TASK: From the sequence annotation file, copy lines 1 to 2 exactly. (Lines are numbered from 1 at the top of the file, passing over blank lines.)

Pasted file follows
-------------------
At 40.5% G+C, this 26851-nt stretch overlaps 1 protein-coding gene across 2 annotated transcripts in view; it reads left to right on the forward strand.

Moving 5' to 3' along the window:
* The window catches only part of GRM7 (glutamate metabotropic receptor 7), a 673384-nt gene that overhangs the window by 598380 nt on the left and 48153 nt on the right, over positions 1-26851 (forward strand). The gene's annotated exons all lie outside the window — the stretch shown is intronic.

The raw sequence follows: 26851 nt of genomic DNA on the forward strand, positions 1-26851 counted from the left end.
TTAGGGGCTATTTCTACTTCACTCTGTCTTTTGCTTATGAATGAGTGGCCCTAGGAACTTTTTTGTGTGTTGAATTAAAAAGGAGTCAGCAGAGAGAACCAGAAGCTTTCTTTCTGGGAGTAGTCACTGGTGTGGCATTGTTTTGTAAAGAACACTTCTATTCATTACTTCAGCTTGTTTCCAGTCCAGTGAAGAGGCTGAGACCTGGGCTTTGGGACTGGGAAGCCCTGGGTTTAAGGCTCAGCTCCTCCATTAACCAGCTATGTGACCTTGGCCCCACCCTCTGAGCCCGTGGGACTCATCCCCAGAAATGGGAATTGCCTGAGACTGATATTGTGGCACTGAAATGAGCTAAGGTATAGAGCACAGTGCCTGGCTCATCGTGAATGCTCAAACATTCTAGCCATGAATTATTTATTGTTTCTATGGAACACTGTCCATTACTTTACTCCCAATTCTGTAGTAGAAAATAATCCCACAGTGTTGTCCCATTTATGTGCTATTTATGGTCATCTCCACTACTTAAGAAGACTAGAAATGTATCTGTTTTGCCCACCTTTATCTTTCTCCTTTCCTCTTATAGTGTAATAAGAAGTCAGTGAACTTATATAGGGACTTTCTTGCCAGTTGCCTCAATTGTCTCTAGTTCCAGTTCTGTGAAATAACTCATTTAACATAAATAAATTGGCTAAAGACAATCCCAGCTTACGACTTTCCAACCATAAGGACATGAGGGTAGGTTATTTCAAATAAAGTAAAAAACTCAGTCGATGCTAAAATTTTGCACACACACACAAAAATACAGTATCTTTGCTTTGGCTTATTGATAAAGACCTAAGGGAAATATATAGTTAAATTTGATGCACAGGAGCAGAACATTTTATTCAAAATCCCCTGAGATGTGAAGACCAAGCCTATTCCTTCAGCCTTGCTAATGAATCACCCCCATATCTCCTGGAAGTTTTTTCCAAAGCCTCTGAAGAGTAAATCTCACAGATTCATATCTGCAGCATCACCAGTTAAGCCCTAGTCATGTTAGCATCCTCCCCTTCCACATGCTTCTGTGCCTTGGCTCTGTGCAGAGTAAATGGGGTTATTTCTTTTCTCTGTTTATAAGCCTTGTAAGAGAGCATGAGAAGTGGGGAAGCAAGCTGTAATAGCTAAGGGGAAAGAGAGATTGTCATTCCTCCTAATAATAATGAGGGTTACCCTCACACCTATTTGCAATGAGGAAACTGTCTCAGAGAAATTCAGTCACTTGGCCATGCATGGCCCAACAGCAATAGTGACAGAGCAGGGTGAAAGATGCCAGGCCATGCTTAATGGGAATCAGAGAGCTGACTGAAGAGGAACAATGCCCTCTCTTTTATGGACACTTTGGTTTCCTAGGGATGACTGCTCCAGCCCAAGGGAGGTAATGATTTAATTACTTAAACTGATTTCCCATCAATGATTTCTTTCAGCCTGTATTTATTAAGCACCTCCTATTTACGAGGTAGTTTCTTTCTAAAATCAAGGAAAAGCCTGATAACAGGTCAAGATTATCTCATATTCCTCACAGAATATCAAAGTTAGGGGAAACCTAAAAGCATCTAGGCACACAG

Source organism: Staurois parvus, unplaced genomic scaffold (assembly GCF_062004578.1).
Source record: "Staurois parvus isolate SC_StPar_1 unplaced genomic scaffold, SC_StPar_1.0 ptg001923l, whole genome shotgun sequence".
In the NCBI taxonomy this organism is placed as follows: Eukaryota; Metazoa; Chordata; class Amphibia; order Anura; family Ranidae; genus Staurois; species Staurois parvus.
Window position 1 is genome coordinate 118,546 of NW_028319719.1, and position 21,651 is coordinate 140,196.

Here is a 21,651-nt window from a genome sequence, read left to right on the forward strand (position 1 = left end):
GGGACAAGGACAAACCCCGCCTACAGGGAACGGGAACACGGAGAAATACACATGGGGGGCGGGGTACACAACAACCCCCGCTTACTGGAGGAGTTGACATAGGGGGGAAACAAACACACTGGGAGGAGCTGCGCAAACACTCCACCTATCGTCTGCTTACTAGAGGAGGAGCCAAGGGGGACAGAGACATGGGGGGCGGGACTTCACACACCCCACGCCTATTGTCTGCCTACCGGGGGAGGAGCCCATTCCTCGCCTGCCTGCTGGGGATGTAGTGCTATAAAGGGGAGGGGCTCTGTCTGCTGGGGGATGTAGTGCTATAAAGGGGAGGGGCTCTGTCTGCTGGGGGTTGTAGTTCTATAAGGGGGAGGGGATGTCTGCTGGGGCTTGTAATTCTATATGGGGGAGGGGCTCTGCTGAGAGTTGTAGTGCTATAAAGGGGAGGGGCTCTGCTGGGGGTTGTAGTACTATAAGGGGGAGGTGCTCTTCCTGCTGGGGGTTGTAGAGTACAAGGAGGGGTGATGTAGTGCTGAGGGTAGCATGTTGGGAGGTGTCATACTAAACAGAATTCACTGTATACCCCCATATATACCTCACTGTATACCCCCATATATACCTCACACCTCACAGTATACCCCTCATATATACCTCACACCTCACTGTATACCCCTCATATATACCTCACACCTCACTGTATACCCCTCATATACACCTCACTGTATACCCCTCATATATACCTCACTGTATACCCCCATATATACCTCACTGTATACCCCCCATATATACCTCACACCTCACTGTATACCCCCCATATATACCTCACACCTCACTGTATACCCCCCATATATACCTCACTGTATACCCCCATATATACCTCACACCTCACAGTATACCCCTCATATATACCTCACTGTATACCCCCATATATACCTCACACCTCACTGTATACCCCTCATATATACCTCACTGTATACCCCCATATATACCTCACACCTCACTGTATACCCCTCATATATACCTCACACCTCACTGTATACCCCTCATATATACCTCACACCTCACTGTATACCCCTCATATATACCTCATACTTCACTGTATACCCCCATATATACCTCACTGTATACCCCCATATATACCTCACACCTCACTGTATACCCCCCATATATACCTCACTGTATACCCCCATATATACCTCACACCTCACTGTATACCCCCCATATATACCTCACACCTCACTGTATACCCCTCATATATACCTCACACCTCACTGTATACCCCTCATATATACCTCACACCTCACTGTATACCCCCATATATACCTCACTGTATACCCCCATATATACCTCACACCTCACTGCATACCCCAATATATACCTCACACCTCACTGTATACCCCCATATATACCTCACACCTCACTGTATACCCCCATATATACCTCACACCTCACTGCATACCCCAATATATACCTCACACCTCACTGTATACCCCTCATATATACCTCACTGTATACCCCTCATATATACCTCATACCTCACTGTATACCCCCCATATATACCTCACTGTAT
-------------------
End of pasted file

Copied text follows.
At 40.5% G+C, this 26851-nt stretch overlaps 1 protein-coding gene across 2 annotated transcripts in view; it reads left to right on the forward strand.

Moving 5' to 3' along the window: